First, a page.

Medicine & Microbots?.....#Medicine #Medicare #Engineering #STEM #MedicalDevice #Pharma

Micro-robots or microbots are the subject of study for long. Ever since the development of first microchip in 1958 by Jack Kilby there has been much progress in the field which resulted in bringing down the size of various electronic components. Micro-robots can be said to be the latest advancement in the field. The use of micro-robots in medical field has been proposed and there has been in-depth study during the past five years in this subject. Use of miniature robots to deliver drugs at specific location within the human body will certainly increase the precision and effectiveness of various treatment processes. Use of micro-robots is also being considered for performing complicated and precision surgeries such as de-clogging of arteries replacing the invasive methods.

Recent breakthrough in microbot technology for medicine

As per the recent publication in Nature Communications Selman Sakar, a scientist with EPFL, recently made a breakthrough while working with Bradley Nelson and Hen-Wei Huang, both scientists from ETHZ, in bio-inspired robotic development. The team has successfully devised a miniature robot which can be remotely controlled, their mobility managed using electromagnetic fields and which can change shape with the help of heat. This revolutionary technology opens up a plethora of opportunities for further developments. It has also made possible to test various designs of the robots and their locomotion.

A microbot inspired by bacterium

As per the report published, these micro-robots were designed after closely studying the various bacteria which move with ease within the human body. The most unique feature of these microbots is the absence of any motors within it. These are completely made up of magnetic nanoparticles encased within biocompatible hydrogel. These nanoparticles perform two different types of functions – at the time of manufacturing these particles gives shape to the robot and at the time of operation they help with locomotion when electromagnetic field is applied.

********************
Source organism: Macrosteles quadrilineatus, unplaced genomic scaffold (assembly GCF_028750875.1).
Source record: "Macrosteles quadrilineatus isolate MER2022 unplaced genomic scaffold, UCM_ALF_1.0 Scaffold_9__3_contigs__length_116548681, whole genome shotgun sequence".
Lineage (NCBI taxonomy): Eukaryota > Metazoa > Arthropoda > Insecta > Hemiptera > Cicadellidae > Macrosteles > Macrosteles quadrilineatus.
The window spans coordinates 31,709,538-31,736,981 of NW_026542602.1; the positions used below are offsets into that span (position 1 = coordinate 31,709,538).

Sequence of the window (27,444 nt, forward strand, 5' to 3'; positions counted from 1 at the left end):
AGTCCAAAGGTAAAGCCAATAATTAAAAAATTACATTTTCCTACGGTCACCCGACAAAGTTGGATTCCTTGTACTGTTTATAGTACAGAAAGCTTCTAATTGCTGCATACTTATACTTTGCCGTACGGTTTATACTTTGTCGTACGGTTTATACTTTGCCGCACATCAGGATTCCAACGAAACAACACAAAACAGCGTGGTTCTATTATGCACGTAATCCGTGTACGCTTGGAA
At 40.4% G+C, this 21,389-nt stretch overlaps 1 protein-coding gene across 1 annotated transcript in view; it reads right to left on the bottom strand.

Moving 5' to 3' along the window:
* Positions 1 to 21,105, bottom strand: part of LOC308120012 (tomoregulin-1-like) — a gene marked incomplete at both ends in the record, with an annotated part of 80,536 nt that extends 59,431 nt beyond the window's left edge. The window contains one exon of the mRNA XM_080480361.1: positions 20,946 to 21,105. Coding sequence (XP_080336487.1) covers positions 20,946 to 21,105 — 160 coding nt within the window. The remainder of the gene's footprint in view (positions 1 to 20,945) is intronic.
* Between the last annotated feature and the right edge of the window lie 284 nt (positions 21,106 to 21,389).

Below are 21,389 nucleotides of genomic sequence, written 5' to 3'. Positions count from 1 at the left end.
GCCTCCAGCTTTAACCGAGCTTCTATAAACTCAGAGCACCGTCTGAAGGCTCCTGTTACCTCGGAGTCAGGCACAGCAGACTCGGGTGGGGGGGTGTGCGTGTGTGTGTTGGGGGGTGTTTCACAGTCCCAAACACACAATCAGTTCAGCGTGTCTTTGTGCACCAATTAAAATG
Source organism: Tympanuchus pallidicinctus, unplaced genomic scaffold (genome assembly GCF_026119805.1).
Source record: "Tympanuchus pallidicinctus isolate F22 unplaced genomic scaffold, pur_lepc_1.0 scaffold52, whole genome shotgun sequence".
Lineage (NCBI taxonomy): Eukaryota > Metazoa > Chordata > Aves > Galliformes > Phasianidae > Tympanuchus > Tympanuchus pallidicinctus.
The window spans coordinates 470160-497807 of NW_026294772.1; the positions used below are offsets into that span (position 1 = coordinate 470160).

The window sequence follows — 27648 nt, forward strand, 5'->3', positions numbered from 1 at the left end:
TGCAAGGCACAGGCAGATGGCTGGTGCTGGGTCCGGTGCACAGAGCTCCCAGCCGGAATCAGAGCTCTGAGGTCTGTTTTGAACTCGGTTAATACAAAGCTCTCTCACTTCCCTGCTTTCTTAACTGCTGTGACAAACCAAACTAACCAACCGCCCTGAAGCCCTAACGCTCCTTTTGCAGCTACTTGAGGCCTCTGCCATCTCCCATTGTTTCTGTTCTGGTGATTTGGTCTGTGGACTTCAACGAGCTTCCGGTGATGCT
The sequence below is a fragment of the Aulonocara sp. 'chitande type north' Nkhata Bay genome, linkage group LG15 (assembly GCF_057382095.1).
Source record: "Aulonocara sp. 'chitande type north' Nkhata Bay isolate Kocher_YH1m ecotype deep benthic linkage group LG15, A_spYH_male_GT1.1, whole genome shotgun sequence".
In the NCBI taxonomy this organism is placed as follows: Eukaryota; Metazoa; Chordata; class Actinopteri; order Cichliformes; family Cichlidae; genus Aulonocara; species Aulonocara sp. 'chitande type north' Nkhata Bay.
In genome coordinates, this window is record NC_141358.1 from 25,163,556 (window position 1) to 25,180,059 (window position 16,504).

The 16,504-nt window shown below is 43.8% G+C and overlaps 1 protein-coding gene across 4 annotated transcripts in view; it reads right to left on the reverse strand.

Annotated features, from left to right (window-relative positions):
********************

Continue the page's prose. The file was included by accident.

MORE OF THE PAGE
Development of the micro-robot

The development process involved a number of steps which resulted in the final micro-robot being manufactured. The manufacturing process begins with placement of the magnetic nanoparticles within the biocompatible hydrogel layers. Electromagnetic field helps in aligning the nanoparticles in the way they are supposed to be at different parts. Finally hydrogel is polymerized to make it hard. Once hard, the robot is placed within water for it to take the shape as determined by the orientation of the nanoparticles and transform into the 3D version it is meant to be.

Researchers have been known to use the bacterium African trypanosomiasis which is known to cause sleeping sickness. This bacterium uses flagellum to get into the bloodstream and then hides the flagellum as a defense mechanism. The microbot also uses flagellum similar to the bacterium to propel itself and then uses laser to heat the flagellum, which then changes shape and wraps around the body in order to hide itself.

Understanding bacterium

The development of the microbot included a deeper understanding about how the bacterium behaves within the body. The use of flagellum for propulsion is an important feature which is common in many bacteria. Studies are being conducted to know how any bacterium behaves to the microenvironment surrounding it. These studies will help with further development of the micro-robot technology.  Then the application for use will expand 10X for implementation on any number of studies in the future.


The development of micro-robot is still at a developmental stage and yet to be put to practical use.  There are now many more researchers (including us) that are undergoing feasibility and scope studies to develop the next generation of test to conduct.  With many unknown variables to determine functional use within the body, can be a cause of concern as to bio-compatibility and risk of infection.  However, as research is known to progress at a breakneck pace, it is only a matter of time (hopefully we can claim a novel way to utilize tech within this scope) until a feasible opportunity will present itself.  Maybe there will be a day in which surgery will be a thing of the past?


Reginald Swift